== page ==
Proc. Natl Acad. Sci. USA doi:10.1073/pnas.0911635107 (2010)

Chemicals in wildfire smoke enhance the light responsiveness of seedlings of the model plant Arabidopsis thaliana.

Researchers already knew that chemicals called karrikins, which are found in such smoke, can promote seed germination. Steven Smith and his colleagues at the University of Western Australia in Perth have now found that a karrikin known as KAR1 also affects the expression of several light-responsive genes. Treating A. thaliana seedlings with KAR1 increased their responses to light by promoting the growth of seedling leaves while suppressing growth in the seedling's embryonic stem, called the hypocotyl.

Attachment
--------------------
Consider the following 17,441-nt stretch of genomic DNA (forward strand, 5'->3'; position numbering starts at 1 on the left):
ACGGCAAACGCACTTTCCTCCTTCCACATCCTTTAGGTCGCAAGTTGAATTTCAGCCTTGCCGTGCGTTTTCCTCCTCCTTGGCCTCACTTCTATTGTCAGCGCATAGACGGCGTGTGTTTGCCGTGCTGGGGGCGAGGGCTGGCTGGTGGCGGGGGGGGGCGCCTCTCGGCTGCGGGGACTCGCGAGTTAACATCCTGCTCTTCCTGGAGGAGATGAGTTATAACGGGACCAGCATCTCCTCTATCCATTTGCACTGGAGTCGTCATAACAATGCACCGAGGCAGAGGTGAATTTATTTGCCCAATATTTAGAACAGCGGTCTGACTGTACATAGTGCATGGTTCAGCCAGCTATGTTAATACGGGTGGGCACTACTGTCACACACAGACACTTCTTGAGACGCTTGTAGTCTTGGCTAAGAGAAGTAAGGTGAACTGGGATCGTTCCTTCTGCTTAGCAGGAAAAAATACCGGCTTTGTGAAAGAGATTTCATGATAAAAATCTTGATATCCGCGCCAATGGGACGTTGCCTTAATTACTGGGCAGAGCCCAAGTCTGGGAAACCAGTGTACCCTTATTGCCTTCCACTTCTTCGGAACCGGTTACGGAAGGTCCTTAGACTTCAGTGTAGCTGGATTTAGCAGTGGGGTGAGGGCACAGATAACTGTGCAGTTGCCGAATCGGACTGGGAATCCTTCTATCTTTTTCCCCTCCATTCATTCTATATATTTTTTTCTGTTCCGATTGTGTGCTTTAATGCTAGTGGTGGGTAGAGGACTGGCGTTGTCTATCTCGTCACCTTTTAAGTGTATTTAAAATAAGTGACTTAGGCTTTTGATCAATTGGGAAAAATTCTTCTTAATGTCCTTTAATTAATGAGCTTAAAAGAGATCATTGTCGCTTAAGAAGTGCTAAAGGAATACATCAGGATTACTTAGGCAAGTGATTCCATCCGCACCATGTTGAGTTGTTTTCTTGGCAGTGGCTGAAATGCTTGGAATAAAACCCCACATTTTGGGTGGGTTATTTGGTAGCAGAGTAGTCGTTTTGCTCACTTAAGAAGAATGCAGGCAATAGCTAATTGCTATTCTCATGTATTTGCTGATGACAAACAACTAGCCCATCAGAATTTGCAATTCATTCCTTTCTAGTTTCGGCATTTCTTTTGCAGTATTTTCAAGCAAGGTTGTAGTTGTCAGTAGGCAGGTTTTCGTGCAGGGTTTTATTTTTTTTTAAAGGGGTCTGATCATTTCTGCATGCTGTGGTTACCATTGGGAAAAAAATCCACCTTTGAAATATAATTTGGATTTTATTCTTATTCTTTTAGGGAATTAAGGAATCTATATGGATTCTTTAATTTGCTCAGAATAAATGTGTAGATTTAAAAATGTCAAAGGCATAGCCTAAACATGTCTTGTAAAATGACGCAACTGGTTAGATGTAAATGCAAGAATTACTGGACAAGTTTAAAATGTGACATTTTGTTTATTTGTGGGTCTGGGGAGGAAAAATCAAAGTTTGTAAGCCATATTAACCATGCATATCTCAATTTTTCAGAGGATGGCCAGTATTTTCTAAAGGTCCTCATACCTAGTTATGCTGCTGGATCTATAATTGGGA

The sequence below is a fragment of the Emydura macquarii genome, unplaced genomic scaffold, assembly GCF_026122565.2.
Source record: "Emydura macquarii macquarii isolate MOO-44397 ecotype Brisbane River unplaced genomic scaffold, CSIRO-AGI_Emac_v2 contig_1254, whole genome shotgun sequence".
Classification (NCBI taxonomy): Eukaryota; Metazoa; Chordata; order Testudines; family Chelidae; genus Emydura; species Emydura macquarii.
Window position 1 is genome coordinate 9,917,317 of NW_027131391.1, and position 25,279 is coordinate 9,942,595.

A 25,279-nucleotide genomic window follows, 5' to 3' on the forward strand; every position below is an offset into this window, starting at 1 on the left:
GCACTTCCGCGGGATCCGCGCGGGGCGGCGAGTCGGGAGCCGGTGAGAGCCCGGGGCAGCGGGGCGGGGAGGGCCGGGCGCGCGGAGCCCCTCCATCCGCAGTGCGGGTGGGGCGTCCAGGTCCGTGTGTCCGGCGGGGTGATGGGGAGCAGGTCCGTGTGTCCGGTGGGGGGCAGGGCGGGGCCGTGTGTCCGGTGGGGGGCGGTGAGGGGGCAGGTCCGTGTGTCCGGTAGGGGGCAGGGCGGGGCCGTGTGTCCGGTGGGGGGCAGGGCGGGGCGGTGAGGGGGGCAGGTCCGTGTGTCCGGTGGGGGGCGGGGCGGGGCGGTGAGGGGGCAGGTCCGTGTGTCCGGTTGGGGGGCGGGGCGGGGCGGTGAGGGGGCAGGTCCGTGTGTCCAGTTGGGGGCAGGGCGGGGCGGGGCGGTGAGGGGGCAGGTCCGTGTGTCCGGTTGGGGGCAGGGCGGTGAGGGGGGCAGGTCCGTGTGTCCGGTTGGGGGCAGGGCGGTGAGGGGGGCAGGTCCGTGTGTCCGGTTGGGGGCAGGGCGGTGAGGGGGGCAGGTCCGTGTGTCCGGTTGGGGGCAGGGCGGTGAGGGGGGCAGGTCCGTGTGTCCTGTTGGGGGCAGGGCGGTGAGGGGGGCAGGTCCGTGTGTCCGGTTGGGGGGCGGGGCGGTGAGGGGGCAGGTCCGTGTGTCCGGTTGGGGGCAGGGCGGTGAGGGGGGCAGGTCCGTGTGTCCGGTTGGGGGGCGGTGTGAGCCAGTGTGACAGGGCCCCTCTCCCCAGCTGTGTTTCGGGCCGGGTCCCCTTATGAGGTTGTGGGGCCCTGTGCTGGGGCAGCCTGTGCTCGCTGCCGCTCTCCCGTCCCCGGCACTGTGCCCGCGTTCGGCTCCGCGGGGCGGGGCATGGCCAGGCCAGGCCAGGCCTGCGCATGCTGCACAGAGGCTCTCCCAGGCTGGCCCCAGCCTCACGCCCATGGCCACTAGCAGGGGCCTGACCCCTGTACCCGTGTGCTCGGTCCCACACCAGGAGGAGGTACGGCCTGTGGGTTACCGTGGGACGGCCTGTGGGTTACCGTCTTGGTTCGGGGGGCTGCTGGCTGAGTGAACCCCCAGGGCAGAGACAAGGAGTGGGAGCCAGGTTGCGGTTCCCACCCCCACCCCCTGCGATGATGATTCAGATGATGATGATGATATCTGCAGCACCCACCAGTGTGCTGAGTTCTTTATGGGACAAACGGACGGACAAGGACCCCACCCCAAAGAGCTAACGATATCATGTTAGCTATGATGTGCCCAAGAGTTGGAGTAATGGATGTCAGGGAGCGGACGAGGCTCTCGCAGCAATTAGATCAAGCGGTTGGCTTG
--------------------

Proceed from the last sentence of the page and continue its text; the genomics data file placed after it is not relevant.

This effect on the hypocotyl was diminished in plants with a mutation in the HY5 gene, which regulates light responses. The results suggest a new way in which plants respond to karrikins to adapt to the drastic environmental changes caused by fire.